As school starts again, here in the US, the controversy over high stakes testing continues. Even the discussion takes time away from developing meaningful, connected curriculum and assessments. Most of my email can be divided into two camps – those worried about how to teach STEM to meet NGSS satndards and those thrilled to be be starrting something new. The goal of ProjectEngin is to move every teacher and classroom into the latter camp. Learning should always be an adventure, never a burden. High stakes testing makes everyone view the material covered in school as a chore to be tallied on a checklist of multiple choice questions. No wonder teachers are stressed and students are disengaged!!
The testing debate and other related issues in US education are not new, but we seem to be at an impasse. We compare ourselves to other countries in terms of TIMMS and PISA math and science scores and come up short. But test scores are not the whole picture and success can be achieved through multiple paths and, sometimes, at a high price. (See this article comparing US, Finland and South Korea http://www.globalization101.org/high-stakes-testing-a-comparison-of-policies-in-the-u-s-finland-and-south-korea/) The US economy is rooted in innovation and creative problem solving. No level of testing reflects any assessment of those skills, so no current standardized tests accurately predict our ability to remain a competitive global economy in the future. What’s worse is that testing concerns take away from time for divergent, creative, messy learning. In classrooms throughout this countries, young minds that have the oppportunity to be free from structure all summer long are being forced back into the box of convergent, “find the one correct answer” thinking. “Out of the box” summer days quickly give way to “in the box” of the classroom walls. We know it is not working, but the complexity and level of decentralization in our education system makes the implementation of change a Herculean effort.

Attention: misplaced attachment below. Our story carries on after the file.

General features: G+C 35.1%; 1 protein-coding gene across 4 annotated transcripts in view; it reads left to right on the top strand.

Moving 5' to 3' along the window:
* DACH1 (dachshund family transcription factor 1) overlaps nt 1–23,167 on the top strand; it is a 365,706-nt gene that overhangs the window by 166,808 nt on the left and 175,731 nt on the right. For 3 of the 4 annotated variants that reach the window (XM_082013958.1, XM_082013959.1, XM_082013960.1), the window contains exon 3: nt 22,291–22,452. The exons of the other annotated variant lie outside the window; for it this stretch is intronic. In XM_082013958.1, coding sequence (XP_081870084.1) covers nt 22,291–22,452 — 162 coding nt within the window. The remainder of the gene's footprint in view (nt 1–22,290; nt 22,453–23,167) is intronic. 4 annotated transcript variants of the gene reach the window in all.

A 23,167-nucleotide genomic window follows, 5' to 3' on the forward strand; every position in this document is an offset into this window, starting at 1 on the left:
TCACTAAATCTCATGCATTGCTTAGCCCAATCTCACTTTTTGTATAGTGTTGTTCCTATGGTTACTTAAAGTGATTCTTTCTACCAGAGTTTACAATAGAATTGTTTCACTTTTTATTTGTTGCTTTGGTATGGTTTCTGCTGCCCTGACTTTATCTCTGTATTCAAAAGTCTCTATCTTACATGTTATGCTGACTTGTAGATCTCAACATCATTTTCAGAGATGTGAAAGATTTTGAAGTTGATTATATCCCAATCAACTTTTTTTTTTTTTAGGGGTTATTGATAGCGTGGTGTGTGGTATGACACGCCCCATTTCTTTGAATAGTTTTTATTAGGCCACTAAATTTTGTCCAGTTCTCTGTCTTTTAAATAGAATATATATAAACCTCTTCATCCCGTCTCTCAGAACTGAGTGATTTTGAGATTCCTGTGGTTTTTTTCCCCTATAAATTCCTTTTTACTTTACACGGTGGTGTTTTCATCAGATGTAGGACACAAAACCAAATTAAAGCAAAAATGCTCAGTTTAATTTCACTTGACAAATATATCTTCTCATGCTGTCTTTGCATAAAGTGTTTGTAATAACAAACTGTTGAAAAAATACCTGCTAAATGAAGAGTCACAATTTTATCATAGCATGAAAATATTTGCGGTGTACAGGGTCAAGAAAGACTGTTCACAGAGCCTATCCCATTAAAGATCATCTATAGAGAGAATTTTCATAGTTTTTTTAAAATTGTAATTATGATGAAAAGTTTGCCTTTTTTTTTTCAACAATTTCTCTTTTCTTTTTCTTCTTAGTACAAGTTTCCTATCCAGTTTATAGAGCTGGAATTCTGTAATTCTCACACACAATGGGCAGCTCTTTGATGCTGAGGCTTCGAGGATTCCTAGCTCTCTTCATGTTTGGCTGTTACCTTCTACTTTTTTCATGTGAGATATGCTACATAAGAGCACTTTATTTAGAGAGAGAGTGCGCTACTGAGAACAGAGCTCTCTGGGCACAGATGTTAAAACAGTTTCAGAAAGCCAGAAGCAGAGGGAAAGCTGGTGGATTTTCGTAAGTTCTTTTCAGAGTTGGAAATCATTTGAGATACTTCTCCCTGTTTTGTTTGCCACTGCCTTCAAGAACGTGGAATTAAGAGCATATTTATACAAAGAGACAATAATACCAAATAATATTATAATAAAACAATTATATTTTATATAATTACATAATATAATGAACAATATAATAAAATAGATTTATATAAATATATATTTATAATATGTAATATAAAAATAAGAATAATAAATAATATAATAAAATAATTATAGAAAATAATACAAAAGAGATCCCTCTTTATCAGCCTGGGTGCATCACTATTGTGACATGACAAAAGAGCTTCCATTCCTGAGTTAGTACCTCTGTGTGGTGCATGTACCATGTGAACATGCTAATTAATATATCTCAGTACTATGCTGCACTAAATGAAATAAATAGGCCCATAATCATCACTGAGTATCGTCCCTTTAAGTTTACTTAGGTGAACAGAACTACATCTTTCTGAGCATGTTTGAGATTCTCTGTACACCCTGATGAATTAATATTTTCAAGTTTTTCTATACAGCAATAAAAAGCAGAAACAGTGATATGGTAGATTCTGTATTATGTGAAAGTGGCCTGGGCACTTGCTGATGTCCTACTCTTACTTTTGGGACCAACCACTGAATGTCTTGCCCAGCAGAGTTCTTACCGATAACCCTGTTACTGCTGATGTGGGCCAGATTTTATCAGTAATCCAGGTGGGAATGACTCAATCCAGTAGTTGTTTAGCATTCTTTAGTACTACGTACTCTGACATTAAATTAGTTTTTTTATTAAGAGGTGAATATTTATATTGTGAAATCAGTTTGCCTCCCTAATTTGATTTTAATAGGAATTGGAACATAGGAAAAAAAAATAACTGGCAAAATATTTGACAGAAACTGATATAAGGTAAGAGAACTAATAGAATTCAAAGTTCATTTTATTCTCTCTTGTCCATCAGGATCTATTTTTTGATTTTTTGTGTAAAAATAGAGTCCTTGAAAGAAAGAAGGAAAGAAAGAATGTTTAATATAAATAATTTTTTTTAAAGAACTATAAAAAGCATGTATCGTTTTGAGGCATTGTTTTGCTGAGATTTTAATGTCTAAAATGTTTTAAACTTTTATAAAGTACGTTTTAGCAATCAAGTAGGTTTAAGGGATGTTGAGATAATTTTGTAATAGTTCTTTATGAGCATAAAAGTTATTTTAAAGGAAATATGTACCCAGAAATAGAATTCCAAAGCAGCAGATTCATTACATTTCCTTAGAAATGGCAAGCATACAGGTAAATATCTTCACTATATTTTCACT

So, as teachers, maybe it makes sense to start from the grassroots. Start from your classroom. Offer a little bit of creative, hands-on, freewheeling time once each week. But build in some content, whether it is subject material or 21st century skills reinforcement. Start with asking small groups to remedy a problem they encountered over the summer by engineering a solution, whether it is a product or a process. Highlight collaboration and creativity. It will go a long way toward establishing a classroom culture of engaged, innovative problem-solvers. And that is a lot more fun and productive than teaching to a test. The ProjectEngin newsletter will be featuring some detailed lesson plans for ” Experience Engineering” activities in the next few weeks. To subscribe go to the Contact Us page of the ProjectEngin website (www.projectengin.com) and include a note concerning the newsletter with your contact ionformation.
As teachers, we all have a choice each day – Are you part of the problem or part of the solution? Build a classroom where students feel they belong, their ideas matter and where they want to be and the solution will become evident.
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